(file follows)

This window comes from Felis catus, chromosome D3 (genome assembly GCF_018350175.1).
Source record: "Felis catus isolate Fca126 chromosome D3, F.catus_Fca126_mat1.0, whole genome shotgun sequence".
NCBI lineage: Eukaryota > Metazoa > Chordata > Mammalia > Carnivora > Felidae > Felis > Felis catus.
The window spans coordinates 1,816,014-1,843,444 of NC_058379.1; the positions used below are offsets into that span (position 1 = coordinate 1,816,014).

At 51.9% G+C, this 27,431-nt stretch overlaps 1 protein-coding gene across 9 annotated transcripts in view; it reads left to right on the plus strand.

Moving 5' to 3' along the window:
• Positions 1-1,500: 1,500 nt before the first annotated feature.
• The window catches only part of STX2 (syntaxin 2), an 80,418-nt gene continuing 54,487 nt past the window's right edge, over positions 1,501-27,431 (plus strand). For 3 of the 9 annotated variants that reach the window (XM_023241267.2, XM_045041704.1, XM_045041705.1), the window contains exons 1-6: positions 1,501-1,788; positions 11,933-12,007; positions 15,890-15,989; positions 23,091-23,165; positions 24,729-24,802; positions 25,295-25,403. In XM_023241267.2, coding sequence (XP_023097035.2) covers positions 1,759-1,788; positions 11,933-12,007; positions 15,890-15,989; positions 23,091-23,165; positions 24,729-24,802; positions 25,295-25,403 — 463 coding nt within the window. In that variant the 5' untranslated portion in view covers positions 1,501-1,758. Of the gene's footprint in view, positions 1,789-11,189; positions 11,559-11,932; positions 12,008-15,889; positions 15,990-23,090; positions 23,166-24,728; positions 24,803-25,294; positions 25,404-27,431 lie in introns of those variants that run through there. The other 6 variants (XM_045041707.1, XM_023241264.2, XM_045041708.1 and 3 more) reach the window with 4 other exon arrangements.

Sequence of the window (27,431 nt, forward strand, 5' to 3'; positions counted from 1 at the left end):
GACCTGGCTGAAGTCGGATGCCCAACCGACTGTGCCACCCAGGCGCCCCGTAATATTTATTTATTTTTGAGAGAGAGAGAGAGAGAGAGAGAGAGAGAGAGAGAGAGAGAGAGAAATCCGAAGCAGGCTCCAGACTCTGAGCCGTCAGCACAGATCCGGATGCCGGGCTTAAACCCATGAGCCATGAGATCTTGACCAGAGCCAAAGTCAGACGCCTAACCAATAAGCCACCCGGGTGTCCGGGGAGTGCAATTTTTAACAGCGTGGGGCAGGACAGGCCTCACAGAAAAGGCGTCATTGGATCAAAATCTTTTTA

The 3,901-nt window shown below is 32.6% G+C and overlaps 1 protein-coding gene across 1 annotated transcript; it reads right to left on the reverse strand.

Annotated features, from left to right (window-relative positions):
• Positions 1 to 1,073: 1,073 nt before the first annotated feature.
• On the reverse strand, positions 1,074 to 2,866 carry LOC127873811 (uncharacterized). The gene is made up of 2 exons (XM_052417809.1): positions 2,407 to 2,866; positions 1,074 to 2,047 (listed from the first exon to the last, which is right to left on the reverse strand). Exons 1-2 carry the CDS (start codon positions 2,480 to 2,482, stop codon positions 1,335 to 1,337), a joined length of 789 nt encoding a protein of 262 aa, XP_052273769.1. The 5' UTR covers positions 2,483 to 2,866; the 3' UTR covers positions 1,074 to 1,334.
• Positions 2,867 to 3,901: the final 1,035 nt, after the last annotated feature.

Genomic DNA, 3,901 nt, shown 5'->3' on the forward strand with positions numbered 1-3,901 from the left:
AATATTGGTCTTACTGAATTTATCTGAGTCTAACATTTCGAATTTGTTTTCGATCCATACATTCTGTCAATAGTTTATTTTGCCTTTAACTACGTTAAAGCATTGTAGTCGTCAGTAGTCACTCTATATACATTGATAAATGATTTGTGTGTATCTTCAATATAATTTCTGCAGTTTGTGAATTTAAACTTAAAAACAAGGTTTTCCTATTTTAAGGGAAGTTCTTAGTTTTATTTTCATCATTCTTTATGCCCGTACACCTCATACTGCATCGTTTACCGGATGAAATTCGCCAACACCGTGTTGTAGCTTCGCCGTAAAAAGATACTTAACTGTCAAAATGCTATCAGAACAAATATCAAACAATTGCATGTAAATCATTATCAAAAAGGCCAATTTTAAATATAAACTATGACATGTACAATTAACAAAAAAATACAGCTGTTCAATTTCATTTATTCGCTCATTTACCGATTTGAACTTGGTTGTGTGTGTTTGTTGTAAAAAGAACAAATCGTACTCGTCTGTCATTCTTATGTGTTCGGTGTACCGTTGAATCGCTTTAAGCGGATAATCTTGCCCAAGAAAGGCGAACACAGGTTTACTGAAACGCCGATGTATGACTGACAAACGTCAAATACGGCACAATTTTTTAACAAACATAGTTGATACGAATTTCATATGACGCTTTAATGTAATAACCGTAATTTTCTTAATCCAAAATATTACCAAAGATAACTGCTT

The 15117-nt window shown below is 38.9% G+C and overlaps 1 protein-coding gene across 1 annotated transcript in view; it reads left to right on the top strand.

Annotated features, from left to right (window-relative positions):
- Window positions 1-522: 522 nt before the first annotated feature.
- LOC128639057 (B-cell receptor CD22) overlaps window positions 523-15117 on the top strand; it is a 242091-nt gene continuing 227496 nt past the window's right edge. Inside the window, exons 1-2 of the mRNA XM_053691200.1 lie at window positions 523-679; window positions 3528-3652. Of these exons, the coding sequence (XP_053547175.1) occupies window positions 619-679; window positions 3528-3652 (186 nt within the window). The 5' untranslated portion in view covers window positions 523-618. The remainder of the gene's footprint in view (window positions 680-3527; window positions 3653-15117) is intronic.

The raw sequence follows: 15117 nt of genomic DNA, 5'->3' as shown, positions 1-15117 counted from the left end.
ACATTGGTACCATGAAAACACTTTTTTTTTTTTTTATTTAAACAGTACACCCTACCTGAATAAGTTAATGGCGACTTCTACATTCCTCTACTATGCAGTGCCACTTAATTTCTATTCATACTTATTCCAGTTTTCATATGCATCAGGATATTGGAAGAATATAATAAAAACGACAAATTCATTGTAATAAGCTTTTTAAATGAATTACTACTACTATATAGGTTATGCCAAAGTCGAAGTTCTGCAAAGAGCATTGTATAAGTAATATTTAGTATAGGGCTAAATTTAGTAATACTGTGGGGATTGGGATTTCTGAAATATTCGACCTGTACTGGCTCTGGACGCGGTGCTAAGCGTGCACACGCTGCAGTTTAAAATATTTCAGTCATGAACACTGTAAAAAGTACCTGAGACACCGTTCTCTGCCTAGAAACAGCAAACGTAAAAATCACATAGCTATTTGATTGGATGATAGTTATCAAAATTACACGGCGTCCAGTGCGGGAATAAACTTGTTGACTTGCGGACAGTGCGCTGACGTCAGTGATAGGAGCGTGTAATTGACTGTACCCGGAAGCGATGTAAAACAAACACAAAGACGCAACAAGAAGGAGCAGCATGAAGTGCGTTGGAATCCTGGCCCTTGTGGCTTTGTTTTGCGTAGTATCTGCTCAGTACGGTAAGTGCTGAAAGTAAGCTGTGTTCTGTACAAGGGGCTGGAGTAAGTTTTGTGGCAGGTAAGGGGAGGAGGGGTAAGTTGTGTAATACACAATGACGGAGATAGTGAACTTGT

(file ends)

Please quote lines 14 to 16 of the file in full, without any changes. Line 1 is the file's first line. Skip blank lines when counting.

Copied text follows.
• On the reverse strand, positions 1,074 to 2,866 carry LOC127873811 (uncharacterized). The gene is made up of 2 exons (XM_052417809.1): positions 2,407 to 2,866; positions 1,074 to 2,047 (listed from the first exon to the last, which is right to left on the reverse strand). Exons 1-2 carry the CDS (start codon positions 2,480 to 2,482, stop codon positions 1,335 to 1,337), a joined length of 789 nt encoding a protein of 262 aa, XP_052273769.1. The 5' UTR covers positions 2,483 to 2,866; the 3' UTR covers positions 1,074 to 1,334.
• Positions 2,867 to 3,901: the final 1,035 nt, after the last annotated feature.

Genomic DNA, 3,901 nt, shown 5'->3' on the forward strand with positions numbered 1-3,901 from the left: